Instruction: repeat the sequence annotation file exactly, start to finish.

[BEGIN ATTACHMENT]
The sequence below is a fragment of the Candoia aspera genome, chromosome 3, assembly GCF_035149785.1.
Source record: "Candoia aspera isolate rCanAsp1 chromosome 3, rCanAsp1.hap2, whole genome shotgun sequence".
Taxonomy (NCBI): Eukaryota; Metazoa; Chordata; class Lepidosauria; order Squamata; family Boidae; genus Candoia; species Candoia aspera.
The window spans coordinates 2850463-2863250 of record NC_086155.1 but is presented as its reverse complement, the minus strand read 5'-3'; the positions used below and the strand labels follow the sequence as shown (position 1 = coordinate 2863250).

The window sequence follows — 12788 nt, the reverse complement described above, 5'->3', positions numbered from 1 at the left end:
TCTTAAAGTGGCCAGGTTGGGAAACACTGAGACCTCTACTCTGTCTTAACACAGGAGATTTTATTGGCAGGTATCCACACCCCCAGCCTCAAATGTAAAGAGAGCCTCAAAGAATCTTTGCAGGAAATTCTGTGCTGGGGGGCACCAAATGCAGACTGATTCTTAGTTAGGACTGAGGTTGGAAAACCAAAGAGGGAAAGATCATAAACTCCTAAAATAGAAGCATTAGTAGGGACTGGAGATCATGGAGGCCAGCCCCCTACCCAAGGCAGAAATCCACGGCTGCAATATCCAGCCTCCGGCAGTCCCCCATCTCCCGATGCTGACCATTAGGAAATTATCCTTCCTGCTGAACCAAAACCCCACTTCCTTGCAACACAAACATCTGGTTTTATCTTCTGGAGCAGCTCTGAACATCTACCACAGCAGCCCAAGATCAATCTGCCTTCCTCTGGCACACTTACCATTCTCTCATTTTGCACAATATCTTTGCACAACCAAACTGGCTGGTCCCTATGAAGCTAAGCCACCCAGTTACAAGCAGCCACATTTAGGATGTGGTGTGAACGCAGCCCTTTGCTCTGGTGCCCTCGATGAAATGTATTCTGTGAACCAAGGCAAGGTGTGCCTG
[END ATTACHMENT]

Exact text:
The sequence below is a fragment of the Candoia aspera genome, chromosome 3, assembly GCF_035149785.1.
Source record: "Candoia aspera isolate rCanAsp1 chromosome 3, rCanAsp1.hap2, whole genome shotgun sequence".
Taxonomy (NCBI): Eukaryota; Metazoa; Chordata; class Lepidosauria; order Squamata; family Boidae; genus Candoia; species Candoia aspera.
The window spans coordinates 2850463-2863250 of record NC_086155.1 but is presented as its reverse complement, the minus strand read 5'-3'; the positions used below and the strand labels follow the sequence as shown (position 1 = coordinate 2863250).

The window sequence follows — 12788 nt, the reverse complement described above, 5'->3', positions numbered from 1 at the left end:
TCTTAAAGTGGCCAGGTTGGGAAACACTGAGACCTCTACTCTGTCTTAACACAGGAGATTTTATTGGCAGGTATCCACACCCCCAGCCTCAAATGTAAAGAGAGCCTCAAAGAATCTTTGCAGGAAATTCTGTGCTGGGGGGCACCAAATGCAGACTGATTCTTAGTTAGGACTGAGGTTGGAAAACCAAAGAGGGAAAGATCATAAACTCCTAAAATAGAAGCATTAGTAGGGACTGGAGATCATGGAGGCCAGCCCCCTACCCAAGGCAGAAATCCACGGCTGCAATATCCAGCCTCCGGCAGTCCCCCATCTCCCGATGCTGACCATTAGGAAATTATCCTTCCTGCTGAACCAAAACCCCACTTCCTTGCAACACAAACATCTGGTTTTATCTTCTGGAGCAGCTCTGAACATCTACCACAGCAGCCCAAGATCAATCTGCCTTCCTCTGGCACACTTACCATTCTCTCATTTTGCACAATATCTTTGCACAACCAAACTGGCTGGTCCCTATGAAGCTAAGCCACCCAGTTACAAGCAGCCACATTTAGGATGTGGTGTGAACGCAGCCCTTTGCTCTGGTGCCCTCGATGAAATGTATTCTGTGAACCAAGGCAAGGTGTGCCTG